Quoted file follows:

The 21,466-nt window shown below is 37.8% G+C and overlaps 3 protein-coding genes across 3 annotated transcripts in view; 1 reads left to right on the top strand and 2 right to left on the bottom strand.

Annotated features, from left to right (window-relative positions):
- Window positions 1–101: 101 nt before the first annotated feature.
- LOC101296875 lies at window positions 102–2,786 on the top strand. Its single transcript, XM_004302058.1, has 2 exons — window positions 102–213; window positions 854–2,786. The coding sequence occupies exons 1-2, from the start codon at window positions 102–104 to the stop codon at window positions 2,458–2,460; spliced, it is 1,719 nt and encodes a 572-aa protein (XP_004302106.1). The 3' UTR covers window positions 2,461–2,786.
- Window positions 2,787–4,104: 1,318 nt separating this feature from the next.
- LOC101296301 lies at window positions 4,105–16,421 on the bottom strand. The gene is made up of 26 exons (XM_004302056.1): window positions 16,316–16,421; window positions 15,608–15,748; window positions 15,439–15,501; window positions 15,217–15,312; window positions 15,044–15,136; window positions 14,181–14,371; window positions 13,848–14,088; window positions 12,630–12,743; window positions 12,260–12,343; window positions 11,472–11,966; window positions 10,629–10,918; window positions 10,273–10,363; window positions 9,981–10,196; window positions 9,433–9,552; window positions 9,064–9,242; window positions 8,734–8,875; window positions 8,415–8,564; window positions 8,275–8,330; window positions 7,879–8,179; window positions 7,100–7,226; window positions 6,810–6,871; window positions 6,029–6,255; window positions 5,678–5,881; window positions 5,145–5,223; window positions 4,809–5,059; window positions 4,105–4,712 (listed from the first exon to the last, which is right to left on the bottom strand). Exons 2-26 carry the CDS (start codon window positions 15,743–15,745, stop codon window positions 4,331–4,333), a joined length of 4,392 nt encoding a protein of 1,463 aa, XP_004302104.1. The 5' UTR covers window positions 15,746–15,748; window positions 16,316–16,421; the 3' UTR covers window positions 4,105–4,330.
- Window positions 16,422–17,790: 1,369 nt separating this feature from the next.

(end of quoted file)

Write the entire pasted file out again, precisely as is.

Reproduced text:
The 21,466-nt window shown below is 37.8% G+C and overlaps 3 protein-coding genes across 3 annotated transcripts in view; 1 reads left to right on the top strand and 2 right to left on the bottom strand.

Annotated features, from left to right (window-relative positions):
- Window positions 1–101: 101 nt before the first annotated feature.
- LOC101296875 lies at window positions 102–2,786 on the top strand. Its single transcript, XM_004302058.1, has 2 exons — window positions 102–213; window positions 854–2,786. The coding sequence occupies exons 1-2, from the start codon at window positions 102–104 to the stop codon at window positions 2,458–2,460; spliced, it is 1,719 nt and encodes a 572-aa protein (XP_004302106.1). The 3' UTR covers window positions 2,461–2,786.
- Window positions 2,787–4,104: 1,318 nt separating this feature from the next.
- LOC101296301 lies at window positions 4,105–16,421 on the bottom strand. The gene is made up of 26 exons (XM_004302056.1): window positions 16,316–16,421; window positions 15,608–15,748; window positions 15,439–15,501; window positions 15,217–15,312; window positions 15,044–15,136; window positions 14,181–14,371; window positions 13,848–14,088; window positions 12,630–12,743; window positions 12,260–12,343; window positions 11,472–11,966; window positions 10,629–10,918; window positions 10,273–10,363; window positions 9,981–10,196; window positions 9,433–9,552; window positions 9,064–9,242; window positions 8,734–8,875; window positions 8,415–8,564; window positions 8,275–8,330; window positions 7,879–8,179; window positions 7,100–7,226; window positions 6,810–6,871; window positions 6,029–6,255; window positions 5,678–5,881; window positions 5,145–5,223; window positions 4,809–5,059; window positions 4,105–4,712 (listed from the first exon to the last, which is right to left on the bottom strand). Exons 2-26 carry the CDS (start codon window positions 15,743–15,745, stop codon window positions 4,331–4,333), a joined length of 4,392 nt encoding a protein of 1,463 aa, XP_004302104.1. The 5' UTR covers window positions 15,746–15,748; window positions 16,316–16,421; the 3' UTR covers window positions 4,105–4,330.
- Window positions 16,422–17,790: 1,369 nt separating this feature from the next.